Lives of Hitler's Jewish Soldiers

Untold Tales of Men of Jewish Descent Who Fought for the Third Reich

Bryan Mark Rigg

They were foot soldiers and officers. They served in the regular army and the Waffen-SS. And, remarkably, they were also Jewish, at least as defined by Hitler's infamous race laws. Pursuing the thread he first unraveled in Hitler's Jewish Soldiers, Bryan Rigg takes a closer look at the experiences of Wehrmacht soldiers who were classified as Jewish. In this long-awaited companion volume, he presents interviews with twenty-one of these men, whose stories are both fascinating and disturbing.

As many as 150,000 Jews and partial-Jews (or Mischlinge) served, often with distinction, in the German military during World War II. The men interviewed for this volume portray a wide range of experiences-some came from military families, some had been raised Christian—revealing in vivid detail how they fought for a government that robbed them of their rights and sent their relatives to extermination camps. Yet most continued to serve, since resistance would have cost them their lives and they mistakenly hoped that by their service they could protect themselves and their families. The interviews recount the nature and extent of their dilemma, the divided loyalties under which many toiled during the Nazi years and afterward, and their sobering reflections on religion and the Holocaust, including what they knew about it at the time.

“Rigg’s book focuses on the moral dilemmas faced by Michlinges (those defined by Nazi racial laws as being part-Jewish) who served in the Wehrmacht.. . . . Rigg’s compassion for his subjects, most of whom he interviewed in the 1990s, comes through clearly. The book is strongest on the emotional conflicts the men faced.

—Library Journal

“Several thousand Jews and over 100,000 others of Jewish descent served in the Wehrmacht from 1939 to 1945. Rigg dips into material he mined for Hitler’s Jewish Soldiers to present a selection of personal histories. Many enlisted to protect their families, often in vain; Rigg tells heartrending stories of soldiers risking their lives in battle as relatives disappeared into extermination camps.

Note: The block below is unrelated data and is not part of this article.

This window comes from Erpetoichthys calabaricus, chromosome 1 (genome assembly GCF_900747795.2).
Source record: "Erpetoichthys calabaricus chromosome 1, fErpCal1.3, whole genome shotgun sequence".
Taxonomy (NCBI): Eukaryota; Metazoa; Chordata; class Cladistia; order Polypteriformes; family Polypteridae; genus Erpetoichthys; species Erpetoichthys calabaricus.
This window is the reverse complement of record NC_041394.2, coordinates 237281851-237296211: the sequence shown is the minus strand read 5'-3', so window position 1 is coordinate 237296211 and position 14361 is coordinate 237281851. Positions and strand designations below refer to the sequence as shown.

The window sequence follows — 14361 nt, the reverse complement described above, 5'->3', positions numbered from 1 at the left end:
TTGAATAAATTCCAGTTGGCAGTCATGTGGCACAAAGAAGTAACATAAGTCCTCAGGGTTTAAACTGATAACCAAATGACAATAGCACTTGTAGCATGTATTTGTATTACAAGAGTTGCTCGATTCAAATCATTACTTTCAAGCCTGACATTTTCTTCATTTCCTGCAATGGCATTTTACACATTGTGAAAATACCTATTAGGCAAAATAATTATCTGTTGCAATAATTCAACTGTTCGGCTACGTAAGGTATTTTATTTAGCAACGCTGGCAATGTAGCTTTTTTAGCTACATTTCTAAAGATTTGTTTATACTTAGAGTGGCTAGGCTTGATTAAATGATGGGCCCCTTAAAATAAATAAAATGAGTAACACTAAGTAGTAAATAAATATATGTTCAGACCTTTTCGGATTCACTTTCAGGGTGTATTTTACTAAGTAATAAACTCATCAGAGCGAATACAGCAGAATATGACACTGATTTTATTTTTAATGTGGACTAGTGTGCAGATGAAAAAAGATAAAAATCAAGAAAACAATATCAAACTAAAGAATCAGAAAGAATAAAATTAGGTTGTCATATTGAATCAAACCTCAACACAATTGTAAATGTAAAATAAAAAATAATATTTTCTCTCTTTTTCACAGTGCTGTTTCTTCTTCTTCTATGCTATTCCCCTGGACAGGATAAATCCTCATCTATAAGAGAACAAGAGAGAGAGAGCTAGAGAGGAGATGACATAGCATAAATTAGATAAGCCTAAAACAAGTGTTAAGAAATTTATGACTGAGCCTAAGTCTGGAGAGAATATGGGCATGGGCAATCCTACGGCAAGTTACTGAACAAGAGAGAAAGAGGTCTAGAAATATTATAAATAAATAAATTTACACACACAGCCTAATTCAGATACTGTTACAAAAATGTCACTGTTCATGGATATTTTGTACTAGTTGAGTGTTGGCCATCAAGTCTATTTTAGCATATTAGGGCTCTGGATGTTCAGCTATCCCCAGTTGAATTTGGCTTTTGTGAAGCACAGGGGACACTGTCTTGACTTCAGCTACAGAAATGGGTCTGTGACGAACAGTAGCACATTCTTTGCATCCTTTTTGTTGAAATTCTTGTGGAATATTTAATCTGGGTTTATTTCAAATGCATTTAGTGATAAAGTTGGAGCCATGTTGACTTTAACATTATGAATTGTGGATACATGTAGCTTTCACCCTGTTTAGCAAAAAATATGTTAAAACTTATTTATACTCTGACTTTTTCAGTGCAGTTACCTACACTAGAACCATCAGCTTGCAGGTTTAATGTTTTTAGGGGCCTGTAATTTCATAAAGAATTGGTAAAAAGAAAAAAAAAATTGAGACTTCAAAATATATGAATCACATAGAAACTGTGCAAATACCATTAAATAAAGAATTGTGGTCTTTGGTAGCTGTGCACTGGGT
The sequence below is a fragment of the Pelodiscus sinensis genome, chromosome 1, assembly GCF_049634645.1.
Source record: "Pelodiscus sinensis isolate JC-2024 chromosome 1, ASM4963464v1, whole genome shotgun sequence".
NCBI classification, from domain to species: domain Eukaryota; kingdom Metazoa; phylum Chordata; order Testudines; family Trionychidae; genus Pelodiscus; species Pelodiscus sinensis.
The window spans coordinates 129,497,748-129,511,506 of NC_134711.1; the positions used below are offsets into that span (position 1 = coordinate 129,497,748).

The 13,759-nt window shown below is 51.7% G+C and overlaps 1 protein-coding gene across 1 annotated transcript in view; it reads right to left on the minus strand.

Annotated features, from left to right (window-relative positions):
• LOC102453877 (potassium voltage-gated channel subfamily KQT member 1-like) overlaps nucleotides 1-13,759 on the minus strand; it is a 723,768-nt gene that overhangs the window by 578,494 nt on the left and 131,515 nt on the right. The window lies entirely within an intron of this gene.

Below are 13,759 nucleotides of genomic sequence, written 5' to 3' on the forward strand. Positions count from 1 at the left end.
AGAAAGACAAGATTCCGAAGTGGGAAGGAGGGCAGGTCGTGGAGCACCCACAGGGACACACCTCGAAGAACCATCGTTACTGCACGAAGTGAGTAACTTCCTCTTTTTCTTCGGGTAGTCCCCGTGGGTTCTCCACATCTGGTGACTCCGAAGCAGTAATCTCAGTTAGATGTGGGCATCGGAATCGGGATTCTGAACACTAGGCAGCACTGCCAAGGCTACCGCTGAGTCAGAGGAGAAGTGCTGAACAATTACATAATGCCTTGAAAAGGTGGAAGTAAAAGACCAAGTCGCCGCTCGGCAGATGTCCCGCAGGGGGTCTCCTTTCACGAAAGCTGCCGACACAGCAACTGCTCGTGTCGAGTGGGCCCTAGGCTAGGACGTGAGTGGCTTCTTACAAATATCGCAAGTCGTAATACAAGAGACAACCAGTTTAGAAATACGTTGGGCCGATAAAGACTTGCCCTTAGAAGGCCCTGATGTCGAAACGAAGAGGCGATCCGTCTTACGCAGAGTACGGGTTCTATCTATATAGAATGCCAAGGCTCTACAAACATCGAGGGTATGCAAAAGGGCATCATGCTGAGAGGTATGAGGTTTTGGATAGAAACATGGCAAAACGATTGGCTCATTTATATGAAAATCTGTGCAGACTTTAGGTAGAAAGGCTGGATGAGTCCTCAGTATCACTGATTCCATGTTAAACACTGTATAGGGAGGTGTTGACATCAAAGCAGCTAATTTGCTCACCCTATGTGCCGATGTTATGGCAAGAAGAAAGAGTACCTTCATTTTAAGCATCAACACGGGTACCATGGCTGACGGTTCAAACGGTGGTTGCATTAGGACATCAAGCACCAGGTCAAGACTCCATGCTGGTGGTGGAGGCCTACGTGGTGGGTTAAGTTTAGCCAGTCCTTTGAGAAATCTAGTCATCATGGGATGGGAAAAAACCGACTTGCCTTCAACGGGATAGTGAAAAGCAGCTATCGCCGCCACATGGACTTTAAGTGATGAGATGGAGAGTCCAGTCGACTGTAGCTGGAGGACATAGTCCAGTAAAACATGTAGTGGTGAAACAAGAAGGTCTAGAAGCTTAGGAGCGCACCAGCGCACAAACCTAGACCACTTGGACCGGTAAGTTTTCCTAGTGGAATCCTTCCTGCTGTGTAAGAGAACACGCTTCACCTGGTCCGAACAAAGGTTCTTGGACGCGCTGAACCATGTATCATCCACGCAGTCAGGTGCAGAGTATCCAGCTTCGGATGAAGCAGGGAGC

—Publishers Weekly
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Rigg relates each individual's experiences following the establishment of Hitler's race laws, shifting between vivid scenes of combat and the increasingly threatening situation on the home front for these men and their family members. Their stories reveal the constant tension in their lives: how some tried to hide their identities, and how a few were even "Aryanized" as part of Hitler's effort to retain reliable soldiers—including Field Marshal Erhard Milch, three-star general Helmut Wilberg, and naval commander Bernhard Rogge.

Chilling, compelling, almost beyond belief, these stories depict crises of conscience under the most stressful circumstances. Lives of Hitler's Jewish Soldiers deepens our understanding of the complex intersection of Nazi race laws and German military service both before and during World War II.

About the Author

Bryan Mark Rigg is the author of Hitler's Jewish Soldiers, which won the William E. Colby Award for Military History, was featured on NBC-TV's Dateline, and has been translated into eleven languages. He is also the author of Rescued from the Reich: How One of Hitler's Soldiers Saved the Lubavitcher Rebbe.

Additional Titles in the Modern War Studies Series